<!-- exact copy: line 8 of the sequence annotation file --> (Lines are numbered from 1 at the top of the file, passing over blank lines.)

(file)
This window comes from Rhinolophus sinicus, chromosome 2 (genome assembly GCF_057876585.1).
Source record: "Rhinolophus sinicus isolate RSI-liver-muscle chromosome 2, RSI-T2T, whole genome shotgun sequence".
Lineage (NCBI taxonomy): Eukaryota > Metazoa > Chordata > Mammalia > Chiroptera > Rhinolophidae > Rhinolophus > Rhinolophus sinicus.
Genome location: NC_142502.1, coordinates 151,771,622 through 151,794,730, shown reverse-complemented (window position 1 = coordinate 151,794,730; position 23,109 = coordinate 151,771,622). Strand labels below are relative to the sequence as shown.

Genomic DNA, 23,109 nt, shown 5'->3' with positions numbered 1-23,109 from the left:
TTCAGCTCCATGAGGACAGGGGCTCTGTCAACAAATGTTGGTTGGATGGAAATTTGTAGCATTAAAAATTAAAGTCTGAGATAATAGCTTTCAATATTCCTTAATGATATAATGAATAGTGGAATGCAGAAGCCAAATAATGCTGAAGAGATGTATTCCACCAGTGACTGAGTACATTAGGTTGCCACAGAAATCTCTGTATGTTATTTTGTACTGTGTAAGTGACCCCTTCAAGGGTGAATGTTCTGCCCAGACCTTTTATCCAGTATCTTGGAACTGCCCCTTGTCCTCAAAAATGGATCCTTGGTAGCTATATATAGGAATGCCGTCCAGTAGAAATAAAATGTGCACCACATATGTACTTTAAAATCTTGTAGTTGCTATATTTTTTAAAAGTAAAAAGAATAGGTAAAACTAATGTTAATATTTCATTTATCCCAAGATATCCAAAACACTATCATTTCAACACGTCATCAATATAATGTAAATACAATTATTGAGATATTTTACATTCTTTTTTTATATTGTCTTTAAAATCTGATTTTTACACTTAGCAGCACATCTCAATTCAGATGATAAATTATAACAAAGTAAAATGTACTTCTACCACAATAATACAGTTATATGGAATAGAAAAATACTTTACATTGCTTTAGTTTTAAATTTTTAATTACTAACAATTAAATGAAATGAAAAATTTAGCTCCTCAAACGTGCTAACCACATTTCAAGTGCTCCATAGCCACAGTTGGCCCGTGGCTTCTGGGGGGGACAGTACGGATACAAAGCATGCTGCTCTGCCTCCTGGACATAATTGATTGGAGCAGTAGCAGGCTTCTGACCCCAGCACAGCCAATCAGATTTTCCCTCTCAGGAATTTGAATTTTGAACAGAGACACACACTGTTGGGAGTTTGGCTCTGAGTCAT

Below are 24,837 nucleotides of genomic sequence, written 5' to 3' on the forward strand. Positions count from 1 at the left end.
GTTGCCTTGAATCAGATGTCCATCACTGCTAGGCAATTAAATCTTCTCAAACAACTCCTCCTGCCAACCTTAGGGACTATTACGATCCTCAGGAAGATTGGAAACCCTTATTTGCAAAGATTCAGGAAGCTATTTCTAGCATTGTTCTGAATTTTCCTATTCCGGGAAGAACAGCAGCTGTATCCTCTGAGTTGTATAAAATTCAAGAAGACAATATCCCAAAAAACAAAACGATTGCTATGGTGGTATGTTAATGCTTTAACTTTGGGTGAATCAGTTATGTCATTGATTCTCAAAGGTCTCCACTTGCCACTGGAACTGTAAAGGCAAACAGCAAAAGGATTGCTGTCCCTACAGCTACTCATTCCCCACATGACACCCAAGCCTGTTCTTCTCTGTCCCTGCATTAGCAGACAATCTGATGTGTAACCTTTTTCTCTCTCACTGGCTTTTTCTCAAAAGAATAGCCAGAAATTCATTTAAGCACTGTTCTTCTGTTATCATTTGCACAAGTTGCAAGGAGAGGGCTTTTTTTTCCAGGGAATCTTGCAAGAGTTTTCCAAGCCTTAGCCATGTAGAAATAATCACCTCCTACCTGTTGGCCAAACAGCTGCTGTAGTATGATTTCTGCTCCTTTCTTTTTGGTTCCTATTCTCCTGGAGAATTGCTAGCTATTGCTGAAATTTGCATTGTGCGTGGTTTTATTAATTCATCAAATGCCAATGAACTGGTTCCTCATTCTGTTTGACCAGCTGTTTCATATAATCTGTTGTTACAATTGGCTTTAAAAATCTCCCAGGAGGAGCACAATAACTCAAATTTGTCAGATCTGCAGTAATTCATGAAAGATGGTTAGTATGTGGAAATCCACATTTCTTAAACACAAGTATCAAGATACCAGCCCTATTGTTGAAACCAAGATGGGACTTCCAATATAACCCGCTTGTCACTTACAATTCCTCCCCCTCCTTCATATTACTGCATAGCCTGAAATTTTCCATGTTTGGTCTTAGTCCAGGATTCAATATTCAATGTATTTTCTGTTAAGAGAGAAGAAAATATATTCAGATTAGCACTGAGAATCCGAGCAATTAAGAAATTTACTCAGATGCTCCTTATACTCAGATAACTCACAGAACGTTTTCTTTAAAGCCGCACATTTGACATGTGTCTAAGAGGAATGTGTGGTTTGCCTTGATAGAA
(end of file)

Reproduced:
GTTGCCTTGAATCAGATGTCCATCACTGCTAGGCAATTAAATCTTCTCAAACAACTCCTCCTGCCAACCTTAGGGACTATTACGATCCTCAGGAAGATTGGAAACCCTTATTTGCAAAGATTCAGGAAGCTATTTCTAGCATTGTTCTGAATTTTCCTATTCCGGGAAGAACAGCAGCTGTATCCTCTGAGTTGTATAAAATTCAAGAAGACAATATCCCAAAAAACAAAACGATTGCTATGGTGGTATGTTAATGCTTTAACTTTGGGTGAATCAGTTATGTCATTGATTCTCAAAGGTCTCCACTTGCCACTGGAACTGTAAAGGCAAACAGCAAAAGGATTGCTGTCCCTACAGCTACTCATTCCCCACATGACACCCAAGCCTGTTCTTCTCTGTCCCTGCATTAGCAGACAATCTGATGTGTAACCTTTTTCTCTCTCACTGGCTTTTTCTCAAAAGAATAGCCAGAAATTCATTTAAGCACTGTTCTTCTGTTATCATTTGCACAAGTTGCAAGGAGAGGGCTTTTTTTTCCAGGGAATCTTGCAAGAGTTTTCCAAGCCTTAGCCATGTAGAAATAATCACCTCCTACCTGTTGGCCAAACAGCTGCTGTAGTATGATTTCTGCTCCTTTCTTTTTGGTTCCTATTCTCCTGGAGAATTGCTAGCTATTGCTGAAATTTGCATTGTGCGTGGTTTTATTAATTCATCAAATGCCAATGAACTGGTTCCTCATTCTGTTTGACCAGCTGTTTCATATAATCTGTTGTTACAATTGGCTTTAAAAATCTCCCAGGAGGAGCACAATAACTCAAATTTGTCAGATCTGCAGTAATTCATGAAAGATGGTTAGTATGTGGAAATCCACATTTCTTAAACACAAGTATCAAGATACCAGCCCTATTGTTGAAACCAAGATGGGACTTCCAATATAACCCGCTTGTCACTTACAATTCCTCCCCCTCCTTCATATTACTGCATAGCCTGAAATTTTCCATGTTTGGTCTTAGTCCAGGATTCAATATTCAATGTATTTTCTGTTAAGAGAGAAGAAAATATATTCAGATTAGCACTGAGAATCCGAGCAATTAAGAAATTTACTCAGATGCTCCTTATACTCAGATAACTCACAGAACGTTTTCTTTAAAGCCGCACATTTGACATGTGTCTAAGAGGAATGTGTGGTTTGCCTTGATAGAA